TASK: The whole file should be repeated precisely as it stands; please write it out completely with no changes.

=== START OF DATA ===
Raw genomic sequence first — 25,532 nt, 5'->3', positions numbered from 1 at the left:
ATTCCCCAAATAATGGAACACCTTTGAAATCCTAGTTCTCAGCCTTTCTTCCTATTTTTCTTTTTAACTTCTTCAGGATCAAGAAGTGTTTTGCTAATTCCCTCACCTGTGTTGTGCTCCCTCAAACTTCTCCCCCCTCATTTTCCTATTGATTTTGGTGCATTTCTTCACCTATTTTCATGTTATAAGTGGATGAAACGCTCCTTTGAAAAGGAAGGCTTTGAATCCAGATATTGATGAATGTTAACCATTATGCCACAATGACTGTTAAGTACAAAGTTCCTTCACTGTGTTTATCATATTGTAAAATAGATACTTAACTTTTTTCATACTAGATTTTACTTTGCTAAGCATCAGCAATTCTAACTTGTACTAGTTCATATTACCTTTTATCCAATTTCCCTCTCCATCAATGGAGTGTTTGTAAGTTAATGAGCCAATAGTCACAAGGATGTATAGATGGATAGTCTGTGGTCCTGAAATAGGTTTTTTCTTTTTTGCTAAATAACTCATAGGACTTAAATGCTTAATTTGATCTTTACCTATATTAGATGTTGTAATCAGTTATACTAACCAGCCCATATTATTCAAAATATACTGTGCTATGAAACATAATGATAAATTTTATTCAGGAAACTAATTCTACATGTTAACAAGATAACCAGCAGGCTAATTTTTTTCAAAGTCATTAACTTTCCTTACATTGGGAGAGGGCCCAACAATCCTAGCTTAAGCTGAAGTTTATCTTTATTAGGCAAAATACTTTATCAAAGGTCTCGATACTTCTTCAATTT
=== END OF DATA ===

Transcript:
Raw genomic sequence first — 25,532 nt, 5'->3', positions numbered from 1 at the left:
ATTCCCCAAATAATGGAACACCTTTGAAATCCTAGTTCTCAGCCTTTCTTCCTATTTTTCTTTTTAACTTCTTCAGGATCAAGAAGTGTTTTGCTAATTCCCTCACCTGTGTTGTGCTCCCTCAAACTTCTCCCCCCTCATTTTCCTATTGATTTTGGTGCATTTCTTCACCTATTTTCATGTTATAAGTGGATGAAACGCTCCTTTGAAAAGGAAGGCTTTGAATCCAGATATTGATGAATGTTAACCATTATGCCACAATGACTGTTAAGTACAAAGTTCCTTCACTGTGTTTATCATATTGTAAAATAGATACTTAACTTTTTTCATACTAGATTTTACTTTGCTAAGCATCAGCAATTCTAACTTGTACTAGTTCATATTACCTTTTATCCAATTTCCCTCTCCATCAATGGAGTGTTTGTAAGTTAATGAGCCAATAGTCACAAGGATGTATAGATGGATAGTCTGTGGTCCTGAAATAGGTTTTTTCTTTTTTGCTAAATAACTCATAGGACTTAAATGCTTAATTTGATCTTTACCTATATTAGATGTTGTAATCAGTTATACTAACCAGCCCATATTATTCAAAATATACTGTGCTATGAAACATAATGATAAATTTTATTCAGGAAACTAATTCTACATGTTAACAAGATAACCAGCAGGCTAATTTTTTTCAAAGTCATTAACTTTCCTTACATTGGGAGAGGGCCCAACAATCCTAGCTTAAGCTGAAGTTTATCTTTATTAGGCAAAATACTTTATCAAAGGTCTCGATACTTCTTCAATTT